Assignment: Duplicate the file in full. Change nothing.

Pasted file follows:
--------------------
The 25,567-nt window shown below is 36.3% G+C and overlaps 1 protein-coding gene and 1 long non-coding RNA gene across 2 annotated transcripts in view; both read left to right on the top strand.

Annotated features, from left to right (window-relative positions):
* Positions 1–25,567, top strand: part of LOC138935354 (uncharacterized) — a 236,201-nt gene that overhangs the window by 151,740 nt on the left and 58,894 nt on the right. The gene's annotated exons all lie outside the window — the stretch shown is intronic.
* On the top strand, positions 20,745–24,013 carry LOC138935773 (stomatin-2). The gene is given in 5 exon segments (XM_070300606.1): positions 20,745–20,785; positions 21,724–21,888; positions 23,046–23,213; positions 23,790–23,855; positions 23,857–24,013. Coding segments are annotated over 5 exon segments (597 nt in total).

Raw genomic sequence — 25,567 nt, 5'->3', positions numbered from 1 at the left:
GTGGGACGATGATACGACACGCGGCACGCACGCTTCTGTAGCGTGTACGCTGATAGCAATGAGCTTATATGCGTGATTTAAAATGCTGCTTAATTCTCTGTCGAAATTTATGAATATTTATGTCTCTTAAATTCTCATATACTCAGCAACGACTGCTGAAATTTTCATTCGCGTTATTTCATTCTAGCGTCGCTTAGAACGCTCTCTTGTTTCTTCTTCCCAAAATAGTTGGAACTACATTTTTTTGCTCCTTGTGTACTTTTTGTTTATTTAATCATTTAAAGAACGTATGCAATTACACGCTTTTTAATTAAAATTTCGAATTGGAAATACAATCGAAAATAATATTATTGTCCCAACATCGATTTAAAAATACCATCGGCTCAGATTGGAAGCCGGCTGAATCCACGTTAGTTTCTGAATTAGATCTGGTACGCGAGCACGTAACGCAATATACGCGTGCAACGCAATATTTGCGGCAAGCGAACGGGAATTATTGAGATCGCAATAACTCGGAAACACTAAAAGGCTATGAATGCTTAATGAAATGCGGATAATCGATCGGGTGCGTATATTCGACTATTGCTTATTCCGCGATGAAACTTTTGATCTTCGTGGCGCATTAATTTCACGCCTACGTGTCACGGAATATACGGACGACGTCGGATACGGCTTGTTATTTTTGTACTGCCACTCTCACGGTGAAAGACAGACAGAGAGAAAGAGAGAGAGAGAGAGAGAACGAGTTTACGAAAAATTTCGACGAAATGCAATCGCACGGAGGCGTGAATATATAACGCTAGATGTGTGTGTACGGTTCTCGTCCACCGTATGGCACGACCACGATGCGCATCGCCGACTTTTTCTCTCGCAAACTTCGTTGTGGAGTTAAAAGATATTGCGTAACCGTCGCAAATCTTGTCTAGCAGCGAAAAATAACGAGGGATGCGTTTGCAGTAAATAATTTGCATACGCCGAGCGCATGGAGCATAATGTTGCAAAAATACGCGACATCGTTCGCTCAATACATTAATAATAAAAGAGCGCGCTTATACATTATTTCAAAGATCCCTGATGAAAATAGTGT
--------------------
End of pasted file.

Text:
The 25,567-nt window shown below is 36.3% G+C and overlaps 1 protein-coding gene and 1 long non-coding RNA gene across 2 annotated transcripts in view; both read left to right on the top strand.

Annotated features, from left to right (window-relative positions):
* Positions 1–25,567, top strand: part of LOC138935354 (uncharacterized) — a 236,201-nt gene that overhangs the window by 151,740 nt on the left and 58,894 nt on the right. The gene's annotated exons all lie outside the window — the stretch shown is intronic.
* On the top strand, positions 20,745–24,013 carry LOC138935773 (stomatin-2). The gene is given in 5 exon segments (XM_070300606.1): positions 20,745–20,785; positions 21,724–21,888; positions 23,046–23,213; positions 23,790–23,855; positions 23,857–24,013. Coding segments are annotated over 5 exon segments (597 nt in total).

Raw genomic sequence — 25,567 nt, 5'->3', positions numbered from 1 at the left:
GTGGGACGATGATACGACACGCGGCACGCACGCTTCTGTAGCGTGTACGCTGATAGCAATGAGCTTATATGCGTGATTTAAAATGCTGCTTAATTCTCTGTCGAAATTTATGAATATTTATGTCTCTTAAATTCTCATATACTCAGCAACGACTGCTGAAATTTTCATTCGCGTTATTTCATTCTAGCGTCGCTTAGAACGCTCTCTTGTTTCTTCTTCCCAAAATAGTTGGAACTACATTTTTTTGCTCCTTGTGTACTTTTTGTTTATTTAATCATTTAAAGAACGTATGCAATTACACGCTTTTTAATTAAAATTTCGAATTGGAAATACAATCGAAAATAATATTATTGTCCCAACATCGATTTAAAAATACCATCGGCTCAGATTGGAAGCCGGCTGAATCCACGTTAGTTTCTGAATTAGATCTGGTACGCGAGCACGTAACGCAATATACGCGTGCAACGCAATATTTGCGGCAAGCGAACGGGAATTATTGAGATCGCAATAACTCGGAAACACTAAAAGGCTATGAATGCTTAATGAAATGCGGATAATCGATCGGGTGCGTATATTCGACTATTGCTTATTCCGCGATGAAACTTTTGATCTTCGTGGCGCATTAATTTCACGCCTACGTGTCACGGAATATACGGACGACGTCGGATACGGCTTGTTATTTTTGTACTGCCACTCTCACGGTGAAAGACAGACAGAGAGAAAGAGAGAGAGAGAGAGAGAACGAGTTTACGAAAAATTTCGACGAAATGCAATCGCACGGAGGCGTGAATATATAACGCTAGATGTGTGTGTACGGTTCTCGTCCACCGTATGGCACGACCACGATGCGCATCGCCGACTTTTTCTCTCGCAAACTTCGTTGTGGAGTTAAAAGATATTGCGTAACCGTCGCAAATCTTGTCTAGCAGCGAAAAATAACGAGGGATGCGTTTGCAGTAAATAATTTGCATACGCCGAGCGCATGGAGCATAATGTTGCAAAAATACGCGACATCGTTCGCTCAATACATTAATAATAAAAGAGCGCGCTTATACATTATTTCAAAGATCCCTGATGAAAATAGTGT